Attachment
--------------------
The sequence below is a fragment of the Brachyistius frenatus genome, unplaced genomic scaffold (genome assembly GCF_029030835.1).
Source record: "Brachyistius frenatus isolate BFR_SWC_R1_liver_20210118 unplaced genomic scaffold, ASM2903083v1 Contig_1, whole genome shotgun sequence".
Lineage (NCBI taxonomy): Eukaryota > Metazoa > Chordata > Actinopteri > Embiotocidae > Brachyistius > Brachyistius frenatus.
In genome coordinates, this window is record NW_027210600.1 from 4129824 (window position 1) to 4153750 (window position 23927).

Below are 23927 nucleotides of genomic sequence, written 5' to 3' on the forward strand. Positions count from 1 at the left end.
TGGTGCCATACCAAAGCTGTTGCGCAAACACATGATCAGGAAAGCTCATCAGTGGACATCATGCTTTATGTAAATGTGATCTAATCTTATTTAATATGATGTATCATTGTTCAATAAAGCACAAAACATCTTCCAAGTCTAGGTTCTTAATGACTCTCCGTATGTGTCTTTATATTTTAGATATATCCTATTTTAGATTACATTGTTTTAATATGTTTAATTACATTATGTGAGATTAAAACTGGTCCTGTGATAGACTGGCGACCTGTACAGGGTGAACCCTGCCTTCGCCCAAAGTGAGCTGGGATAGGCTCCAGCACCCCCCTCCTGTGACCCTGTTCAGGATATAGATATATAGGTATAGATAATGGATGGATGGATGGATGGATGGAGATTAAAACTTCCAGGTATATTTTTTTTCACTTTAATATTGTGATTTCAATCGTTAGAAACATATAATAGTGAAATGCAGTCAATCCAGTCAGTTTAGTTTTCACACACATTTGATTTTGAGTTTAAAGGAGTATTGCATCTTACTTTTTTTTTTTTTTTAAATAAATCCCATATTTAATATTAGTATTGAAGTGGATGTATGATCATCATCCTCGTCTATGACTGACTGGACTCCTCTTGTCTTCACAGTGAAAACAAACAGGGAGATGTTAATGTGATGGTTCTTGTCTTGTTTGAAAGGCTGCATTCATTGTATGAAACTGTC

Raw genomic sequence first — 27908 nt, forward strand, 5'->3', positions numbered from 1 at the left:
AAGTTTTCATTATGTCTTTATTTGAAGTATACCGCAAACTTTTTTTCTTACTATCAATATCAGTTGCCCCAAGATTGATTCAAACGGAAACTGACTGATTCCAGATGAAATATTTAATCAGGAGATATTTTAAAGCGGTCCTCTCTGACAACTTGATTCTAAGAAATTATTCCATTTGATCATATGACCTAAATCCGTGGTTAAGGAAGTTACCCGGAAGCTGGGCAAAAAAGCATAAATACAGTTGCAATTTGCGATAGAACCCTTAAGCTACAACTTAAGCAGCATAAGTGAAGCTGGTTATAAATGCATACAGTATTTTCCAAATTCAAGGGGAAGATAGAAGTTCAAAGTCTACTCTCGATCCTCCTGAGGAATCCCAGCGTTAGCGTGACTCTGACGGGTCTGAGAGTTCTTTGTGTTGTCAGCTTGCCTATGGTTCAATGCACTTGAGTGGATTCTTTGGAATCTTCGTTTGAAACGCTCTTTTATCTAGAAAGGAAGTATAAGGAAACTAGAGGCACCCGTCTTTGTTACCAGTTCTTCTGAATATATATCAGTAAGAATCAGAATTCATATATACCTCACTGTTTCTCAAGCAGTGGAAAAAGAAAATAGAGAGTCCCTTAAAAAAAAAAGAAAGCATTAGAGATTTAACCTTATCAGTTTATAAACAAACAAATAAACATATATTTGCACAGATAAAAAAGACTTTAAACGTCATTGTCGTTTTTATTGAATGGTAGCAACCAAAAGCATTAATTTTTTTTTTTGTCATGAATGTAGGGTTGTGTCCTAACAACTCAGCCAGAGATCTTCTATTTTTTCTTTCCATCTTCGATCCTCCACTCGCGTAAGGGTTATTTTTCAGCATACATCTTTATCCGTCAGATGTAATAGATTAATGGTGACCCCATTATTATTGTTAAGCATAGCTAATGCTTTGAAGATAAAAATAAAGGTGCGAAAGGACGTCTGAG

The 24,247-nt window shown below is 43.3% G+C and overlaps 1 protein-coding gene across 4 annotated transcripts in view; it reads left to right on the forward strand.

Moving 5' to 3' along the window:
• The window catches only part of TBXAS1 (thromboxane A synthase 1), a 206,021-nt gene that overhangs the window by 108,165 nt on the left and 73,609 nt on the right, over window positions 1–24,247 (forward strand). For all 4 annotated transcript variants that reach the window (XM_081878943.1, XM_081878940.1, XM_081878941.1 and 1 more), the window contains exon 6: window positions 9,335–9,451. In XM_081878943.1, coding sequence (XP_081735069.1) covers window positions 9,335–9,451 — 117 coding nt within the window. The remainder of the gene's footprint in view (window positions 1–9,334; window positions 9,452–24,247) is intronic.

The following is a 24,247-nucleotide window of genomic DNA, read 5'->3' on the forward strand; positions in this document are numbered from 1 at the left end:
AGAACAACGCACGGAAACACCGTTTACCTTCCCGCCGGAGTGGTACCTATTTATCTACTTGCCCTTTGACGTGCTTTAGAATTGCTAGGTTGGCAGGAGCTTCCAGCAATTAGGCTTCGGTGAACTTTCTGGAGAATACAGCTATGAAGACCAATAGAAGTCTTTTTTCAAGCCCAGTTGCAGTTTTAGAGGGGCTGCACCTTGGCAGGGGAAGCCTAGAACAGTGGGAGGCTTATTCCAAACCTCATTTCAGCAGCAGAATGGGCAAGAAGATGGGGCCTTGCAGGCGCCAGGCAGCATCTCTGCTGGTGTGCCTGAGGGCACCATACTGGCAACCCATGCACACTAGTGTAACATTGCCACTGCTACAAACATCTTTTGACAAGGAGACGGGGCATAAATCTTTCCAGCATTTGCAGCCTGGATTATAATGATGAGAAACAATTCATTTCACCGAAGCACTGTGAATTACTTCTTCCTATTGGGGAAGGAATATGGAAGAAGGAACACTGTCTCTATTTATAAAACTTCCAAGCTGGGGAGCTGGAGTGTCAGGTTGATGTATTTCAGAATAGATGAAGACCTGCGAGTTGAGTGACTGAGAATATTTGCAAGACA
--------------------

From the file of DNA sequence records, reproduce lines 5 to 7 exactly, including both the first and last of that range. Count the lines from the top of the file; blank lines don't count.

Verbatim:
Below are 23927 nucleotides of genomic sequence, written 5' to 3' on the forward strand. Positions count from 1 at the left end.
TGGTGCCATACCAAAGCTGTTGCGCAAACACATGATCAGGAAAGCTCATCAGTGGACATCATGCTTTATGTAAATGTGATCTAATCTTATTTAATATGATGTATCATTGTTCAATAAAGCACAAAACATCTTCCAAGTCTAGGTTCTTAATGACTCTCCGTATGTGTCTTTATATTTTAGATATATCCTATTTTAGATTACATTGTTTTAATATGTTTAATTACATTATGTGAGATTAAAACTGGTCCTGTGATAGACTGGCGACCTGTACAGGGTGAACCCTGCCTTCGCCCAAAGTGAGCTGGGATAGGCTCCAGCACCCCCCTCCTGTGACCCTGTTCAGGATATAGATATATAGGTATAGATAATGGATGGATGGATGGATGGATGGAGATTAAAACTTCCAGGTATATTTTTTTTCACTTTAATATTGTGATTTCAATCGTTAGAAACATATAATAGTGAAATGCAGTCAATCCAGTCAGTTTAGTTTTCACACACATTTGATTTTGAGTTTAAAGGAGTATTGCATCTTACTTTTTTTTTTTTTTTAAATAAATCCCATATTTAATATTAGTATTGAAGTGGATGTATGATCATCATCCTCGTCTATGACTGACTGGACTCCTCTTGTCTTCACAGTGAAAACAAACAGGGAGATGTTAATGTGATGGTTCTTGTCTTGTTTGAAAGGCTGCATTCATTGTATGAAACTGTC

Raw genomic sequence first — 27908 nt, forward strand, 5'->3', positions numbered from 1 at the left: